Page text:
Faith in the life of Moses23 Parents of Moses showed their faith when Moses was born. They recognized something unique about this baby. So, they hid him for three months, despite the king’s order. 24 When Moses grew up as the son of Pharaoh’s daughter, his faith led him to reject the title of prince of Egypt. 25 Instead, he decided to suffer with his family, God’s people. He could have eased into a fleeting life of sinful fun. 26 He considered all the wealth he had in Egypt and he decided it wasn’t enough. He chose Christ the Messiah instead, and he was willing to suffer the consequences for that choice. Moses was looking to the future, expecting God’s reward.
27 Faith led him out of Egypt. He wasn’t afraid of the king. Moses got up and left as though following some invisible guide. 28 Faith led him to begin the first Passover. God’s people sprinkled blood to alert the destroyer to pass over their home and not hurt their oldest child.
Faith of the refugees29 It took faith for these refugees to walk across the Red Sea on dry land. After all, when the Egyptians tried to follow, they drowned. 30 It was faith that knocked down those walls of Jericho after the people surrounded it for seven days. 31 Even the prostitute Rahab showed faith by protecting the spies. For that, she didn’t die with Jericho’s unbelievers.
The list goes on32 Do I need to keep going? I don’t have time to remind you about the faith of Gideon, Barak, Samson, Jephthah, David, Samuel, and the prophets. 33 Because of the faith these people had, they:
- conquered nations
- brought justice
- received God’s promises
- shut the roaring mouths of lions.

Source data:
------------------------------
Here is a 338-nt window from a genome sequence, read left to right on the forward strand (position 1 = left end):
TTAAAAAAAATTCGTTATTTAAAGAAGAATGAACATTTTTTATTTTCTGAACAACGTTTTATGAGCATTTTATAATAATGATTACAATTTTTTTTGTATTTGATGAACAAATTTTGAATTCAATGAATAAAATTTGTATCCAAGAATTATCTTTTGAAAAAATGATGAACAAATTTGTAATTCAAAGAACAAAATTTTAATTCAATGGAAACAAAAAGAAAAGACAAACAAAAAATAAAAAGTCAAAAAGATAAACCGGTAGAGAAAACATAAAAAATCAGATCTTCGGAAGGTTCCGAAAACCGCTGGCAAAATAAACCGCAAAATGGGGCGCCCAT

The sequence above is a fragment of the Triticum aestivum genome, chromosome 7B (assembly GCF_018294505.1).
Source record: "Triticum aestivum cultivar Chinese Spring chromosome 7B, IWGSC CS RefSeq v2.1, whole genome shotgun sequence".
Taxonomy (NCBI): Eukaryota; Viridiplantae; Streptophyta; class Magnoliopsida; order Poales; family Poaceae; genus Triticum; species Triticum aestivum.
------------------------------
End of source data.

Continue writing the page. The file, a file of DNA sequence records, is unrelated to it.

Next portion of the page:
Some people of faith die the hard way35 Some women of faith saw their loved ones resurrected. But others were tortured because of their faith. Arrested, they refused release. They preferred death, followed by resurrection into a better life. 36 Others were publicly humiliated, beaten, then chained and tossed in prison. 37 Some were stoned, cut in two with a saw, or slaughtered by the sword. Some were so poor they wore animal hides: sheep and goats. These poor folks were abused—treated terribly.
38 They deserved better than they got in this world. They roamed deserts and mountains. They lived in caves and underground caverns. 39 All the people I’m talking about have been praised for their faith. But they never got to see God’s promise fulfilled. 40 Here’s why. God had a better plan. It included us. They would reach their goal of becoming perfectly fit to step into God’s presence. But not without us.
The writer doesn’t mention God. But many scholars say that the context in the verses that follow strongly suggest that it’s God doing the approving, not other people.
“Enoch lived in a close relationship with God” (Genesis 5:22).
The math in Genesis suggests Sarah was 90 and Abraham was 99 when a messenger from God told them that within a year, they would have son. Sarah laughed. God got the last laugh because the couple named their boy Isaac, which is Hebrew for “he laughs.” It may not matter who the “he” stands for. By the time the baby was delivered, everyone was probably laughing.
Jews in Old Testament times spoke of Jerusalem as a heavenly city. “…beautiful Jerusalem. The fairest of Israel’s cities lies in the dust, thrown down from the heights of heaven” (Lamentations 2:1 New Living Translation). But the writer of Hebrews seems to point past Jerusalem on earth, and toward New Jerusalem of heaven.
Ishmael, Abraham’s oldest son, might dispute that characterization. But Isaac was the only son through whom God promised to produce a nation of descendants: the Jewish nation.
And put the pieces back together. The sacrifice God ordered was a burnt offering. In an offering like that, the worshiper would “skin the animal and cut it into pieces…[then] burn the entire sacrifice on the altar” (Leviticus 1:6, 9 New Living Translation).